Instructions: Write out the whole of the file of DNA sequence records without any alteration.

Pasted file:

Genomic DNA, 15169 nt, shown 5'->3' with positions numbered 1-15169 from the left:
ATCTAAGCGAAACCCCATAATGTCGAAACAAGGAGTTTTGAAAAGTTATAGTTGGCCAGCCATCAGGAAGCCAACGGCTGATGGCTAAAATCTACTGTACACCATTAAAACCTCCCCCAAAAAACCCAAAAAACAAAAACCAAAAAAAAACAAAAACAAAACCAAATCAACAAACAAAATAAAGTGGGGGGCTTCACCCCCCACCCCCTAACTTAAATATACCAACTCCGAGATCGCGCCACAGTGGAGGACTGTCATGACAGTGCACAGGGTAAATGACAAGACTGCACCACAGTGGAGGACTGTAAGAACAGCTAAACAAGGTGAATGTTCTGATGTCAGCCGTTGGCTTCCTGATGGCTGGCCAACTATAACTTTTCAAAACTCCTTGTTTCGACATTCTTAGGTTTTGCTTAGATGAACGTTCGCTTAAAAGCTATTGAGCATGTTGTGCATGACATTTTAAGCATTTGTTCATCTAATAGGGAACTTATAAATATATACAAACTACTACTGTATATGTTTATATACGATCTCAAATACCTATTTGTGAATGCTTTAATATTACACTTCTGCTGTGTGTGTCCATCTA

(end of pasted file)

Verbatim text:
Genomic DNA, 15169 nt, shown 5'->3' with positions numbered 1-15169 from the left:
ATCTAAGCGAAACCCCATAATGTCGAAACAAGGAGTTTTGAAAAGTTATAGTTGGCCAGCCATCAGGAAGCCAACGGCTGATGGCTAAAATCTACTGTACACCATTAAAACCTCCCCCAAAAAACCCAAAAAACAAAAACCAAAAAAAAACAAAAACAAAACCAAATCAACAAACAAAATAAAGTGGGGGGCTTCACCCCCCACCCCCTAACTTAAATATACCAACTCCGAGATCGCGCCACAGTGGAGGACTGTCATGACAGTGCACAGGGTAAATGACAAGACTGCACCACAGTGGAGGACTGTAAGAACAGCTAAACAAGGTGAATGTTCTGATGTCAGCCGTTGGCTTCCTGATGGCTGGCCAACTATAACTTTTCAAAACTCCTTGTTTCGACATTCTTAGGTTTTGCTTAGATGAACGTTCGCTTAAAAGCTATTGAGCATGTTGTGCATGACATTTTAAGCATTTGTTCATCTAATAGGGAACTTATAAATATATACAAACTACTACTGTATATGTTTATATACGATCTCAAATACCTATTTGTGAATGCTTTAATATTACACTTCTGCTGTGTGTGTCCATCTA